Faculty in the News - Archive



Friday, February 3, 2006

Professor Douglas Colbert

The Baltimore Sun A Baltimore police officer whose wife tried to pawn jewels he had recovered from an armed robbery at a Harford County store will not face criminal charges after he agreed to resign and testify against the men to be tried in the holdup, according to prosecutors in Baltimore and Harford counties. Douglas Colbert, JD, professor at the School of Law, said he thinks that not charging David Williamson could hurt another criminal case involving the same robbery suspect.

Friday, February 3, 2006

Professor James Astrachan

The Daily Record James Astrachan, JD, an adjunct professor at the School of Law, wrote an opinion column explaining how the 1976 U.S. Copyright Act allows authors to terminate the rights of grantees to whom authors had transferred rights in the original work.

Friday, February 3, 2006

Professor James Astrachan

Kansas City Daily Record, and two more newspapers - James Astrachan, JD, an adjunct professor at the School of Law, wrote an opinion column explaining how the 1976 U.S. Copyright Act allows authors to terminate the rights of grantees to whom authors had transferred rights in the original work.

Thursday, February 2, 2006

Professor Jerome Diese

The Daily Record In a decision recognizing the importance of plea bargains to the court system, the state's highest court has ruled that a defendant's incriminating statements, obtained during negotiations for a plea agreement, are inadmissible at trial if the state rescinds the agreement. Jerome Diese, JD, a professor at the School of Law, said there is an overriding concern about fairness when a plea deal goes bad and the state wants to get out.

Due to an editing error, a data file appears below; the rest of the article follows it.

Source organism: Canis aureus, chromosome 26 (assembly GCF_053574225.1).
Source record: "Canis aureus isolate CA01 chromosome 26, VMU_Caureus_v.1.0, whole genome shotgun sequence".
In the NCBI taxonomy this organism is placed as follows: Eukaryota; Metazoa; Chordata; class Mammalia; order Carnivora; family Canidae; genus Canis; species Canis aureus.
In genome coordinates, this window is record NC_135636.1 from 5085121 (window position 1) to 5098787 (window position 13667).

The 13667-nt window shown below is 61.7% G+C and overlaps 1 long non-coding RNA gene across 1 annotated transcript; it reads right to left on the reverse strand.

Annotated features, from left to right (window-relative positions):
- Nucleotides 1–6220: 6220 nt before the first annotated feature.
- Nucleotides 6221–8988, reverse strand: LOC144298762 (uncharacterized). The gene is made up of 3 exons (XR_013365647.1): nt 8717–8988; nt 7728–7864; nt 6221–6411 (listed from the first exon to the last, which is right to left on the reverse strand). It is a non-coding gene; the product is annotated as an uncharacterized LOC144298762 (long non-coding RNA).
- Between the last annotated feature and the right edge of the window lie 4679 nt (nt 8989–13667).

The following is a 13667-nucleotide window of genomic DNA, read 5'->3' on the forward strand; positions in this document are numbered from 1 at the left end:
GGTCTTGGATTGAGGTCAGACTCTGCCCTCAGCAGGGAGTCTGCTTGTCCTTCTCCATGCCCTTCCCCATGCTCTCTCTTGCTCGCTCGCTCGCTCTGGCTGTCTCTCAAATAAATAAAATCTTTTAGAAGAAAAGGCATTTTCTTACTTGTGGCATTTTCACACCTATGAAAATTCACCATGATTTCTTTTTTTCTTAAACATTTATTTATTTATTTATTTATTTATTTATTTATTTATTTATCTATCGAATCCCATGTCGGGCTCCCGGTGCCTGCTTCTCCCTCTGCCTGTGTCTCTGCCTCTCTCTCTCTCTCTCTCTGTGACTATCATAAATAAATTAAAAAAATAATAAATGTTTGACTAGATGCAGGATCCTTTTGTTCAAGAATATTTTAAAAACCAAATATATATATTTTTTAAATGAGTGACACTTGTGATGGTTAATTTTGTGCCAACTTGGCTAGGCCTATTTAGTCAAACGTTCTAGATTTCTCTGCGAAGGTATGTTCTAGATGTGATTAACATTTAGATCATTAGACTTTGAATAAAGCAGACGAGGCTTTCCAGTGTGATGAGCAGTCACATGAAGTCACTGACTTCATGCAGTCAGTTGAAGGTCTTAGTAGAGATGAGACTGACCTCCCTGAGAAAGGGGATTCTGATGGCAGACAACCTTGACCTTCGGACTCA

Thursday, February 2, 2006

Professor Mark Graber

The Diamondback This week, scholars took up the historic debate over evolution versus creationism through a series of discussion panels and performances of The Great Tennessee Monkey Trial at the University of Maryland, College Park. Mark Graber, PhD, JD, professor at the School of Law, discussed the effect politics have had on the American court system, tracing legal precedents and cases from the 19th century through the present. "You elect conservative Republicans, you get conservative justices," Graber said. "You will see the [John] Roberts' [U.S. Supreme] Court be more accommodating to religion in schools than to increased minority enrollment."

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500 W. Baltimore Street, Baltimore, MD 21201-1786 PHONE: (410) 706-7214 FAX: (410) 706-4045 / TDD: (410) 706-7714

Copyright © 2014, University of Maryland Francis King Carey School of Law. All Rights Reserved